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Newfoundland’s Artistic Fraud takes regionalism on the road

By Adam Corrigan Holowitz

Newfoundland and Labrador is pulling its weight when it comes to theatre making these days. No matter where you look you see the Rock making a mighty influence on the state of theatre today.

“Come from Away”, the musical inspired by the residents of Gander’s hospitality toward stranded passengers on 9/11, has just opened on Broadway to great success. While it is not directly connected to Artistic Fraud of Newfoundland, the theatre company behind “The Colony of Unrequited Dreams” currently playing at the Grand, it is worth making a connection.

For over two decades director Jillian Keiley and playwright / Artistic Director Robert Chafe have been creating theatre with Artistic Fraud of Newfoundland and then taking those theatre pieces on tour across Canada. An appetite and appreciation for Newfoundland culture and story has grown, in part, because of Artistic Fraud.

Artistic Fraud of Newfoundland takes regionalism on the road. Colin Furlong in The Colony of Unrequited Dreams
Photo via Timothy Richard.

Colin Furlong in “The Colony of Unrequited Dreams.
Photo via Timothy Richard”

The artists behind Artistic Fraud have also gained esteem over this time.

Chafe, who started with the company as an actor, has become a Governor General Award winning playwright.

Keiley left Artistic Fraud in 2012 to become the Artistic Director of the National Arts Centre English Theatre. Keiley has become a household name to fans of the Stratford Festival with acclaimed productions such as “The Diary of Anne Frank” and “Alice Through the Looking Glass.

Long-time company member Petrina Bromley is currently starring in the aforementioned “Come from Away.”

Keiley’s style of directing, and in extension the design of her productions, is informed by Artistic Fraud’s penchant for touring their shows. It is a style distinct to Canada.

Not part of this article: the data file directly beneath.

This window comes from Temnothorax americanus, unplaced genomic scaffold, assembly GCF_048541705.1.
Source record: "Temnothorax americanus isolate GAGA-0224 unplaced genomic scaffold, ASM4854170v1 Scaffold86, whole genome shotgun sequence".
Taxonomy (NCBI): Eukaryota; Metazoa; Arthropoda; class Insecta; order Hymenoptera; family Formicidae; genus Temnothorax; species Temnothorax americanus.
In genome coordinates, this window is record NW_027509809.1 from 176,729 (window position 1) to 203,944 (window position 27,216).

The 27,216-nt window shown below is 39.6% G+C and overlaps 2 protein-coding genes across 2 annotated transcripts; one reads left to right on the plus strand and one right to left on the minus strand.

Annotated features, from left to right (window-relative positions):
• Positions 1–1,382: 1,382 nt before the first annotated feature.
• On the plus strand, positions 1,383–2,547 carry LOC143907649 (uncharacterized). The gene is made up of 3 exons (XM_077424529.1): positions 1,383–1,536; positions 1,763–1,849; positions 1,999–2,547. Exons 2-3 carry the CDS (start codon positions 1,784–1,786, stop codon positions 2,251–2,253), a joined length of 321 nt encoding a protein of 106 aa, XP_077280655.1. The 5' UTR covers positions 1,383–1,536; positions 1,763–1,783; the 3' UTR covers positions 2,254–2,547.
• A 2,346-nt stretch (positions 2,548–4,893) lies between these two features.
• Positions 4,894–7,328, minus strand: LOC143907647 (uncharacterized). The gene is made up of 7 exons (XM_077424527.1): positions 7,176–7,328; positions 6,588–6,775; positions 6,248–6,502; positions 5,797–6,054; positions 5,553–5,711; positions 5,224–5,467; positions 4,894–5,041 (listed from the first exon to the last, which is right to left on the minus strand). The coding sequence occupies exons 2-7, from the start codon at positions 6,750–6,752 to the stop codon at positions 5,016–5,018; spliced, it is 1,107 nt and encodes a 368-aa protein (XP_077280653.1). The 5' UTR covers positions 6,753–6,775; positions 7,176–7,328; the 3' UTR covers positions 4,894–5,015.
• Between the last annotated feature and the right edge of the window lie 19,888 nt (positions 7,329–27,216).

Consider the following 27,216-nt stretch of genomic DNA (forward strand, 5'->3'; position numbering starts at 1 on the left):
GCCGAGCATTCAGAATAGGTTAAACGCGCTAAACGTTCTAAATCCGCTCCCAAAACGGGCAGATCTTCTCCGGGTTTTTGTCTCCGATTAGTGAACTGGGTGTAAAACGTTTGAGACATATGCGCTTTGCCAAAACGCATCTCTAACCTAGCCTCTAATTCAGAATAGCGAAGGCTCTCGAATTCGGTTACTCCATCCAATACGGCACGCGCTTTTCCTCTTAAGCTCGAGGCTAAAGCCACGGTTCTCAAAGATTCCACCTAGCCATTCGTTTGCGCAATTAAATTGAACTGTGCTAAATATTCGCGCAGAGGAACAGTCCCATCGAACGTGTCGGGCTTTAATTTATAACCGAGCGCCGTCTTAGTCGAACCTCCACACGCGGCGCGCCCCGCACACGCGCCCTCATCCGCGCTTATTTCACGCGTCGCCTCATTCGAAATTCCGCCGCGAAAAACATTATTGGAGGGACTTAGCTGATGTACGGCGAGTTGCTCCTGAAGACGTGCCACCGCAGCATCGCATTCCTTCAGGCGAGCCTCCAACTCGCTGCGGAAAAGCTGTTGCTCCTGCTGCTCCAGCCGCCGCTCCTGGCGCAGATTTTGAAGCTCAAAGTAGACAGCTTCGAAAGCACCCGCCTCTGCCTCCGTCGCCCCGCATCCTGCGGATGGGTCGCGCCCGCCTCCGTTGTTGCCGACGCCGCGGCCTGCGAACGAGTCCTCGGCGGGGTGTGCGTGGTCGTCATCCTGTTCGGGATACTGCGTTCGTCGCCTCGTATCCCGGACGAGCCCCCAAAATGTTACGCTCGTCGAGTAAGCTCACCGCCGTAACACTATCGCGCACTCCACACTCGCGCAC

With the exception of Russia, no other country has so much land and so few roads. So if you are going to take a theatre piece across the country, you have to design and direct the play so that it can pack up small and tour far.

What is remarkable about the Artistic Fraud’s work is that it is visually impactful while being practical for traveling.

Let’s take a look at the past two productions of Keiley’s that have come to the Grand Theatre.

Previous works at the Grand Theatre

London audiences first encountered Keiley and Chafe’s work in 2012 with “Tempting Providence.”

This was a production of Theatre Newfoundland Labrador, but Keiley’s directing style, synonymous with Artistic Fraud, was front and centre.

“Tempting Providence” is a production I reference when I describe Keiley’s work. It sums up the style of theatre that has come from the Rock.

A table, four chairs and a white sheet were the set.

They were used expertly to create sleighs, ships, houses and a baby crib among other things. The story is of Myra Bennett, an English nurse who came to Newfoundland and served as one of Newfoundland’s few nurses at the turn of the century.

Artistic Fraud of Newfoundland takes regionalism on the road. Deidre Gillard-Rowlings in Artistic Fraud's "Tempting Providence."

Deidre Gillard-Rowlings in “Tempting Providence.”

The next encounter London audiences had with Keiley’s work was “Oil and Water” written by Robert Chafe and a production of Artistic Fraud.

This play told the story of Lanier Phillips, a black US Navy private who washed up onto Newfoundland after the shipwreck of the USS Truxtun.